Carpio: The areas that have been dredged and reclaimed, the reefs have been destroyed already completely. But there are other reefs that are still alive and are still the breeding ground of the fish. We have to preserve that. Whatever remains of the Spratlys as breeding ground, we have to preserve that. It is for the benefit of all the coastal states. My proposal now to improve on what Professor McManus proposed more than 10 years ago is all the coastal states that have claim on the Spratlys will suspend their territorial claims for 100 years and all military facilities should be converted into marine research facilities and eco-tourism facilities.
KD: But that’s like wishing from the stars. Converting the military to a marine facility.
Carpio: It has happened. There are examples. Also, the navy will not be allowed. Only the civilian coast guards will be allowed to have personnel and ships there. That’s how we will maintain the Spratlys as the breeding ground of the fish.
KD: But it sounds like an ideal set up in an ideal world. How do you pursue that kind of plan? Where do you go?
Carpio: There is an example. The Israelis and the Jordanians were quarrelling over waters and finally as part of the peace agreement, they put up a peace park over the area that they quarreled over, over disputed water area. Because nobody loses, everybody wins.
KD: Clearly this is a diplomatic skill?
Carpio: It is a proposal that is a win-win solution for everybody. Nobody loses face because the disputes are set aside for the next 50 to 100 years and everybody benefits from that solution.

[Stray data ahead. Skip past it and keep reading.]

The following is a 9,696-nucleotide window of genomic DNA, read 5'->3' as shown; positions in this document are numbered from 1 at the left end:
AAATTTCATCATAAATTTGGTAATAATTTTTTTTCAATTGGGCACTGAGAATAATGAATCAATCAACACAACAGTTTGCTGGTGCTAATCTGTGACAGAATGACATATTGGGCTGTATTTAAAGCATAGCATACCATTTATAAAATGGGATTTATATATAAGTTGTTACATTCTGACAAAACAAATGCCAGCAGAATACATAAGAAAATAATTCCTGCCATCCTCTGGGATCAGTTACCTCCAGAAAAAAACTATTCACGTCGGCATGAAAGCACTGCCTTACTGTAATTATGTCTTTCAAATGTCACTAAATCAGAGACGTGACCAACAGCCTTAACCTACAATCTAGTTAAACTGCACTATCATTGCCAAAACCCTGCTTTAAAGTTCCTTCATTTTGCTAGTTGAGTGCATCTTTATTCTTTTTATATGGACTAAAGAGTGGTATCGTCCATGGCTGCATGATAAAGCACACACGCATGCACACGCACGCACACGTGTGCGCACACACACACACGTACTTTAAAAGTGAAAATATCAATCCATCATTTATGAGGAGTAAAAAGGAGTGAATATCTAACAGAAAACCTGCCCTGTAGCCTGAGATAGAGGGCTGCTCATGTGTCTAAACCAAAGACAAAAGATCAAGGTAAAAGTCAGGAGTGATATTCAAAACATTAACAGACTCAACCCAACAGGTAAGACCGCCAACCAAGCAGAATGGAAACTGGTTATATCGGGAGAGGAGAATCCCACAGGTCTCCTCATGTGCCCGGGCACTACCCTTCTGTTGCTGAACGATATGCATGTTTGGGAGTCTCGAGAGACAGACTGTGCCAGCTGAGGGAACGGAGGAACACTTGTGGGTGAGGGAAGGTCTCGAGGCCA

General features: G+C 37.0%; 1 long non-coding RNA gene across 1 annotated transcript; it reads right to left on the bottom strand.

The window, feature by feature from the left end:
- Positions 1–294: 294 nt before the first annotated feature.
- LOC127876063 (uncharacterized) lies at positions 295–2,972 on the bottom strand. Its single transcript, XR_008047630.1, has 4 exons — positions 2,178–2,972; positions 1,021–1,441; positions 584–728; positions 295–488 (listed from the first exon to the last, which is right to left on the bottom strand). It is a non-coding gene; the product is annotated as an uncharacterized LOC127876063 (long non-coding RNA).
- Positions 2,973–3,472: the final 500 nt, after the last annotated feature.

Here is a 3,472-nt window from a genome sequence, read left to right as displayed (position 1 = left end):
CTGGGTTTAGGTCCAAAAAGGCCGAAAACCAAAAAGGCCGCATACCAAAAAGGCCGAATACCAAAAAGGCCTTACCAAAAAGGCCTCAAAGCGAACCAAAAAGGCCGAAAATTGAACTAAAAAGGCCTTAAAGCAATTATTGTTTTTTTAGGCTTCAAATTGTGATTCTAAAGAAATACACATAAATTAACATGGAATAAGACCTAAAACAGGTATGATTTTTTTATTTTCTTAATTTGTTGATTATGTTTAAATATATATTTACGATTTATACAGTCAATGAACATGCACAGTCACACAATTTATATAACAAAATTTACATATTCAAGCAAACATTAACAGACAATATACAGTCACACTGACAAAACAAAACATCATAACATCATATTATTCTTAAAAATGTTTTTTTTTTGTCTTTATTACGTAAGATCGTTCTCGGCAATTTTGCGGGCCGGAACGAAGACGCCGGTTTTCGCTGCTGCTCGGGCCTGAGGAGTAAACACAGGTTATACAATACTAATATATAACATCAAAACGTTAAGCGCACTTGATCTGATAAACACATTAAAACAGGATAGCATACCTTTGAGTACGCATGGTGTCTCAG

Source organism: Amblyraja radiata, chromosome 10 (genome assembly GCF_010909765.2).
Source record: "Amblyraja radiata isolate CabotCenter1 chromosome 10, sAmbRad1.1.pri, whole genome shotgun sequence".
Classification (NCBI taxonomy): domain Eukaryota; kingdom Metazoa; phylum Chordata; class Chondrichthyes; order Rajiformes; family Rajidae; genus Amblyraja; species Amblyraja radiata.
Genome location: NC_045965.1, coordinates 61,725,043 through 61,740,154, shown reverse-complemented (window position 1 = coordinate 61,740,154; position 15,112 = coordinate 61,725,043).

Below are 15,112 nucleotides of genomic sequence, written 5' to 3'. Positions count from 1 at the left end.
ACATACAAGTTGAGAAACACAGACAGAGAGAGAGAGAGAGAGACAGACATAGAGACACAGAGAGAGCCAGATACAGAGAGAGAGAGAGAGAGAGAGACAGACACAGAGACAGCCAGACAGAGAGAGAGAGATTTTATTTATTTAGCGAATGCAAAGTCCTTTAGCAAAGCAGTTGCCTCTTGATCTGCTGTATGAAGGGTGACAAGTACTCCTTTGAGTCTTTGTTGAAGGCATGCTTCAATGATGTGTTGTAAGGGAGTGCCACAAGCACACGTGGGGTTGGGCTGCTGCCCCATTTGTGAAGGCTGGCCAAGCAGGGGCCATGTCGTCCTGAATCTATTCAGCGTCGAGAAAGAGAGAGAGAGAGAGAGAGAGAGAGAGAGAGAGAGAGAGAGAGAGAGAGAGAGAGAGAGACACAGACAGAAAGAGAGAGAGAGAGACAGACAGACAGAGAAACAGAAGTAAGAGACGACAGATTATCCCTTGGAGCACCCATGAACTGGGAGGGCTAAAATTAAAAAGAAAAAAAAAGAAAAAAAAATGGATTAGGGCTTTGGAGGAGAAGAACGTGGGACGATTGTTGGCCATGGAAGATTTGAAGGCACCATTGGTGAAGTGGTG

KD: What would you call it?
Carpio: I will it international marine protected area. It is like a peace park.
KD: The Johnson South Reef, are there any Philippine interest within that area?
Carpio: Because it is a low tide elevation that should be ours, but China has put up a facility there. It’s not big but it will be part of an overall solution.
KD: When President Rodrigo Duterte during the campaign essentially said, ‘I’m not going to war with China over waters.’ This is an exact quote. Did that entail the whole meaning of the dispute?
Carpio: First of all, this dispute should be resolved peacefully because the Philippines, China and the rest of the disputed states have ratified UNCLOS and UNCLOS has created a dispute settlement mechanism for all and any kind of dispute under the sea. China agreed to that. That’s why we have used UNCLOS as our vehicle to resolve the dispute because when you ratify UNCLOS, you agreed to be bound by the dispute settlement mechanism. Whether there is a dispute at the time you ratify or not, it’s immaterial. It covers any kind of dispute in the future. China ratified in 1996. We ratified earlier. We are bound by that that’s why we brought this dispute to China. There is a way of settling this dispute peacefully in accordance with international law. I take that’s the meaning of the President when he said ‘I won’t go to war over this’ because there is a dispute settlement mechanism and besides, we don’t have the capability to wage war against China. We will not start a war that we know we will certainly lose. The US and China know that this dispute is not worth going to war between the two of them. I think war is not an option. Nobody wants war. China doesn’t want war, the US doesn’t want war, we don’t want war. This can be settled under UNCLOS. Everybody has agreed to the dispute settlement in the UNCLOS. We are just following that. There is no need to reinvent the wheel because the dispute settlement is there already. It has been agreed by all countries already.